Montreal Gazette: Quebec won’t allow turbans in soccer despite ruling from Canadian body

“I am worried that a whole generation of Sikhs living in Quebec will not be allowed to play soccer because of religious beliefs,” said Singh, the Quebec vice-president of the World Sikh Organization of Canada.

MONTREAL — Mukhbir Singh was disappointed last spring when he learned that several young Sikh soccer players in LaSalle had been banned from the game because they refused to remove their turbans.

Singh, 25, who lives in Dollard des Ormeaux and also wears a turban, had played soccer for more than 10 years without incident and was frustrated that some Montreal Sikhs were banished from the pitch because of their religious head coverings.

Several months later, Singh learned that, he too, would become a victim of what he feels is an overzealous interpretation of the rules by the Fédération de Soccer du Québec, the sport’s governing board in the province. He was getting ready to play an indoor game when an official with the Lac St. Louis Soccer Association notified him that he could no longer play with his turban. He refused to play without it and spent the rest of the season helping coach his teammates.

Although international soccer rules do not specifically prohibit the turban, FIFA, the international governing body, says players can only wear a jersey, shorts, shin guards, stockings and cleats while playing.

Minor soccer leagues across Canada allow Sikhs to sport the turban, and Singh said he doesn’t understand why the rules are different in Quebec.

“I am worried that a whole generation of Sikhs living in Quebec will not be allowed to play soccer because of religious beliefs,” said Singh, the Quebec vice-president of the World Sikh Organization of Canada.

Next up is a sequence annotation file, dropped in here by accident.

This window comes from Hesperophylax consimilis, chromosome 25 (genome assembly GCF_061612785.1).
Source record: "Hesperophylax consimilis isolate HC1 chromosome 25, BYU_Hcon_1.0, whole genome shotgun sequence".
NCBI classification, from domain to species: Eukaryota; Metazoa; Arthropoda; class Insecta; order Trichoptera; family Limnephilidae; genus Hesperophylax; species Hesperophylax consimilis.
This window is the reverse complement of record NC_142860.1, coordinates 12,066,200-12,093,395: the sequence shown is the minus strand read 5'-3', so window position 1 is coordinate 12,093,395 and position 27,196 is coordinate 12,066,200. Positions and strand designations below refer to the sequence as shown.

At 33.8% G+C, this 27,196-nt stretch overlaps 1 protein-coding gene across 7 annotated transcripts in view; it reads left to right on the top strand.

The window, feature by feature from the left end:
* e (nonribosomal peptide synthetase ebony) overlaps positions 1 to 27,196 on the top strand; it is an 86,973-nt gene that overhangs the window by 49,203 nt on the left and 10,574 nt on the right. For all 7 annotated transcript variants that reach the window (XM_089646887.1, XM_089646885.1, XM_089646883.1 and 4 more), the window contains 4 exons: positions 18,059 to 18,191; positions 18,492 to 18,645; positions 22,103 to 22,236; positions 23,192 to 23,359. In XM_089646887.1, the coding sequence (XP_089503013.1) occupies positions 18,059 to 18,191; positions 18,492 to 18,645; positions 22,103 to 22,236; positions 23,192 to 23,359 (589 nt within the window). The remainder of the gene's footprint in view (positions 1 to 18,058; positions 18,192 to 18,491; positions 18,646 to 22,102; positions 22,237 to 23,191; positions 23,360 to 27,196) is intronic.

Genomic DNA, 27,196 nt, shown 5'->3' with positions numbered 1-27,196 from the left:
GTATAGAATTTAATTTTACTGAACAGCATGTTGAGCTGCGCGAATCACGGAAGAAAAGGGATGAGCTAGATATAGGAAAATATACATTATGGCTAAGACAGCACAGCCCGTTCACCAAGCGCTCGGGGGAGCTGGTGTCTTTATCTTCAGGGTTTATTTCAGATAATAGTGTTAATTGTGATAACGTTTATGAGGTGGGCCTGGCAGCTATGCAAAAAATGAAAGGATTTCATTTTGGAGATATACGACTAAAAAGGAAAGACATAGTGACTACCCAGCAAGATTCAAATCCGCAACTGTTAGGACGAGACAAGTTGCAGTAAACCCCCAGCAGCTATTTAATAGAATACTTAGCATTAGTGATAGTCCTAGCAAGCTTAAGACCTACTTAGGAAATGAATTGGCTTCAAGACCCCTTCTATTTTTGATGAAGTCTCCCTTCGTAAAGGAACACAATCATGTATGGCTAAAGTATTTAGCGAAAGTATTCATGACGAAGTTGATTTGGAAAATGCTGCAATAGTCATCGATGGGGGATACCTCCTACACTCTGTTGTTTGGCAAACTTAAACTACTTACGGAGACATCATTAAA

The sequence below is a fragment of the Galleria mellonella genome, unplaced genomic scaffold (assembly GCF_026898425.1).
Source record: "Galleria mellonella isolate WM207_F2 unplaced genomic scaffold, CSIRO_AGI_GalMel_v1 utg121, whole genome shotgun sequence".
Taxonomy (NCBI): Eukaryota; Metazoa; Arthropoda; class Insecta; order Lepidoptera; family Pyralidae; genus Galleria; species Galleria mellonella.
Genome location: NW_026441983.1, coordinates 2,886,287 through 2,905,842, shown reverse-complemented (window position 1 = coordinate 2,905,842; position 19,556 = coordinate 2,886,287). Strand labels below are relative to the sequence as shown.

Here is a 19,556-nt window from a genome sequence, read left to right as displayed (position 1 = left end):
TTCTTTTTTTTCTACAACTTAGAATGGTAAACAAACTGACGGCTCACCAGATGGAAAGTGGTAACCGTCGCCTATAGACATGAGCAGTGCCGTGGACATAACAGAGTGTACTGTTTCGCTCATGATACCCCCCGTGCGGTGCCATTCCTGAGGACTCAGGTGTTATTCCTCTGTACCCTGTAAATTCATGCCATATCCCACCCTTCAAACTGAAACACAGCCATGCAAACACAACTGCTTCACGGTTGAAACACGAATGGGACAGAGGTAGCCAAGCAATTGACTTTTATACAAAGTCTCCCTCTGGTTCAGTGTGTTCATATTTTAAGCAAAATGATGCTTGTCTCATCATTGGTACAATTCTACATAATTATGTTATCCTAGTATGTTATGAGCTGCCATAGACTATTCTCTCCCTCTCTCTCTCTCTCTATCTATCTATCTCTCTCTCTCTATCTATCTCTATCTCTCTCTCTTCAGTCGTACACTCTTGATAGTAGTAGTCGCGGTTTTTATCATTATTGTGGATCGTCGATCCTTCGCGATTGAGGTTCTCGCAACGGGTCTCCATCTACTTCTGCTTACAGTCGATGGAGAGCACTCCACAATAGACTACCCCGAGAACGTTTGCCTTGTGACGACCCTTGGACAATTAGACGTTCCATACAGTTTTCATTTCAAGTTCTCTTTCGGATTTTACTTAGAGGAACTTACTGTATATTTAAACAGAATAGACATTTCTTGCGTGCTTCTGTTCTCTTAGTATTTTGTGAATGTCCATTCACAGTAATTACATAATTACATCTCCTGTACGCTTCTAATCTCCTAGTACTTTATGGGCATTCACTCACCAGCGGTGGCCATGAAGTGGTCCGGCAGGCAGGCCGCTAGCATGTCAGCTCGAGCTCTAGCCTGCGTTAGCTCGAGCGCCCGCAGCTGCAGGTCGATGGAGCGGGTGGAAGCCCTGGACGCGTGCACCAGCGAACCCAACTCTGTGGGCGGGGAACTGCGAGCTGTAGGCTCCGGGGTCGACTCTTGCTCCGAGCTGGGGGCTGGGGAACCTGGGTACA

“Soccer is a great tool for integration and a great way to interact with other kids in the community. I don’t want them to be marginalized.”

Singh thought he and other Sikhs had caught a break last week when the Canadian Soccer Association sent a memo to the provincial associations asking them to permit turbans on the pitch.

The request, dated April 11, says that FIFA ruled last September that female soccer players could wear head scarves on a trial basis while it studies the issue of headgear.

The CSA asked the provincial associations to “extend this ruling to the wearing of turbans” and thanked the associations for making sure that “soccer be accessible to everyone.”

Members of the World Sikh Organization of Canada told The Gazette on Tuesday morning that they were happy that Sikh children in Quebec would not miss out on a second soccer season.

But when The Gazette contacted the Fédération de Soccer du Québec, its spokesperson, Michel Dugas, said the federation was not ready to agree to the request to permit turbans.

Dugas said the Quebec federation has sent the memo to its provincial referees’ committee, which will make a recommendation to the federation’s executive committee in the coming months.

Dugas could not explain why Quebec is the only province in Canada to ban turbans and why Sikh soccer players had been permitted to play with them for years, until last May.

He suggested that young referees with improper training failed to enforce the rules in the past. The issue of Sikhs wearing turbans was only brought to the federation’s attention after a LaSalle teenager spoke out about it last year, he said.

Dugas implied that the federation might wait until FIFA issues a permanent ruling on head scarves, sometime next year, before changing its position.

“We are in the same position as before; we don’t accept them (turbans),” he said.

If the Quebec federation refuses to act on the memo, the Canadian Soccer Association will be “in touch with them to find out what their concerns are,” a CSA spokesperson said Tuesday.

Balpreet Singh, legal council and spokesperson for the World Sikh Organization of Canada, said he was disappointed to hear the Quebec federation’s position.

“It seems that Sikh children in Quebec will be excluded from soccer in Quebec for another season, which is tragic,” he said.

Quebec’s position means that Muslim girls in the province can play soccer with head scarves being tested by FIFA, but male Sikhs are banned from the game unless they remove their turbans.

“It is completely unfair and it makes no sense,” Balpreet Singh said.

“It does not seem to be an issue anywhere else except Quebec.”

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